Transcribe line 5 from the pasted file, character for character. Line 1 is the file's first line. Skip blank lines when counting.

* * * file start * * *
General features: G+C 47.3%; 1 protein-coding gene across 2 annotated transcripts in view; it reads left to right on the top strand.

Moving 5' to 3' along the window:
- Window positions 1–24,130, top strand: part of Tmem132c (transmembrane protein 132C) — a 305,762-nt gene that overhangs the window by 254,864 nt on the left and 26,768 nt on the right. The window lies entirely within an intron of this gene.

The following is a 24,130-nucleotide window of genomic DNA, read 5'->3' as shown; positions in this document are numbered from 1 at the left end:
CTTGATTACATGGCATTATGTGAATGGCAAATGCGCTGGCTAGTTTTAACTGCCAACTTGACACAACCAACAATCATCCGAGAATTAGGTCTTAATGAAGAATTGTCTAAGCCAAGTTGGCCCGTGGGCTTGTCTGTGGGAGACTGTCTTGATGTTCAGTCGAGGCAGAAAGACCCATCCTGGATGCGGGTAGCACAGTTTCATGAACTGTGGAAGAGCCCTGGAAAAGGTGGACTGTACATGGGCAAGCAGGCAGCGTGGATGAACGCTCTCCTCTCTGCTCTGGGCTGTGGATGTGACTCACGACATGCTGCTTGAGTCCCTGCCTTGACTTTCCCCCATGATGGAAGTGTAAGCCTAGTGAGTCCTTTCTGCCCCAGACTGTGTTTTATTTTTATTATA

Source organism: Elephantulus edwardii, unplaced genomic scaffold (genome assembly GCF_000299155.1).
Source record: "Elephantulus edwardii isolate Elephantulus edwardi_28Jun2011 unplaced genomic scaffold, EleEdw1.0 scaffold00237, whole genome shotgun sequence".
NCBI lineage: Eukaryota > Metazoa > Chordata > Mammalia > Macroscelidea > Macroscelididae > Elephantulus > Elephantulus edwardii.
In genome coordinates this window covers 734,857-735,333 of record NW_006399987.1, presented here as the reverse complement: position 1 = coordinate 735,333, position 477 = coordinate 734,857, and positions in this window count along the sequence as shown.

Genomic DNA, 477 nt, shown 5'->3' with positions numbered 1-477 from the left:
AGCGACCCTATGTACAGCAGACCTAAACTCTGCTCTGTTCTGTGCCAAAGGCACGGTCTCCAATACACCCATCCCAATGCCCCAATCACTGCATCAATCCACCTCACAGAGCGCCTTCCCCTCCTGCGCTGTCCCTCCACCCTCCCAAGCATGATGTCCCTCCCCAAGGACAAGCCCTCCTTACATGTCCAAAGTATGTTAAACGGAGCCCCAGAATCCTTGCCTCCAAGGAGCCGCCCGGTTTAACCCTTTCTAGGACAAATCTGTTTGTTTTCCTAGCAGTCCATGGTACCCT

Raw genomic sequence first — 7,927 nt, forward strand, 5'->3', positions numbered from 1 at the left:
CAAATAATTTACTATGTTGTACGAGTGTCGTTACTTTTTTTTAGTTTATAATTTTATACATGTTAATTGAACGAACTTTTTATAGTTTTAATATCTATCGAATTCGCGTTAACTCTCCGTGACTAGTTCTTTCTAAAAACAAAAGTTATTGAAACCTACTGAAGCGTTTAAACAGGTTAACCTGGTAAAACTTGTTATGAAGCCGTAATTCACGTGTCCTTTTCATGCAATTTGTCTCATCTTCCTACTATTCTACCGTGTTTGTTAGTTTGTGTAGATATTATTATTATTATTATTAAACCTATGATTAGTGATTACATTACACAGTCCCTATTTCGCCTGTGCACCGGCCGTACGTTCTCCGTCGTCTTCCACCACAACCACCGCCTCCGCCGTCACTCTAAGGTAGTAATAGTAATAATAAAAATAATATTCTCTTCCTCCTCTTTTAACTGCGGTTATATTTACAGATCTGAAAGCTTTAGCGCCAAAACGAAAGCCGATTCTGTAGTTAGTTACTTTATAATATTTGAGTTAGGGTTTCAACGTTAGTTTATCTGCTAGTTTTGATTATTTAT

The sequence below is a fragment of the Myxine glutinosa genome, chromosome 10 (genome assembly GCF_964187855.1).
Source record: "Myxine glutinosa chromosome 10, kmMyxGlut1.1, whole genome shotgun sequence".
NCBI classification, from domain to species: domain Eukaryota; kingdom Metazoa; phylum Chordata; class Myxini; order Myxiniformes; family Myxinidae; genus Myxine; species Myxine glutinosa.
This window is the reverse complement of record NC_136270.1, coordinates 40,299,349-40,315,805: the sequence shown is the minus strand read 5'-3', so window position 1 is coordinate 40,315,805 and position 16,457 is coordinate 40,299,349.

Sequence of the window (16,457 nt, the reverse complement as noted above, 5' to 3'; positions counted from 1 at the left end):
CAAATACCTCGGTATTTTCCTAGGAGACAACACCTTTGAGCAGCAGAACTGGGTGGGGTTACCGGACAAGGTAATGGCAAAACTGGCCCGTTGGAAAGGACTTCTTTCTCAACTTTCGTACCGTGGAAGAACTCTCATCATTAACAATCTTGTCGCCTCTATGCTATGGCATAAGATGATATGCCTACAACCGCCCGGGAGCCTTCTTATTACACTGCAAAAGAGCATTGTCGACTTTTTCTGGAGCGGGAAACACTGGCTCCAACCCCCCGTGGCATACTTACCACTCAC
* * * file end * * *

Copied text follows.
CTTGATTACATGGCATTATGTGAATGGCAAATGCGCTGGCTAGTTTTAACTGCCAACTTGACACAACCAACAATCATCCGAGAATTAGGTCTTAATGAAGAATTGTCTAAGCCAAGTTGGCCCGTGGGCTTGTCTGTGGGAGACTGTCTTGATGTTCAGTCGAGGCAGAAAGACCCATCCTGGATGCGGGTAGCACAGTTTCATGAACTGTGGAAGAGCCCTGGAAAAGGTGGACTGTACATGGGCAAGCAGGCAGCGTGGATGAACGCTCTCCTCTCTGCTCTGGGCTGTGGATGTGACTCACGACATGCTGCTTGAGTCCCTGCCTTGACTTTCCCCCATGATGGAAGTGTAAGCCTAGTGAGTCCTTTCTGCCCCAGACTGTGTTTTATTTTTATTATA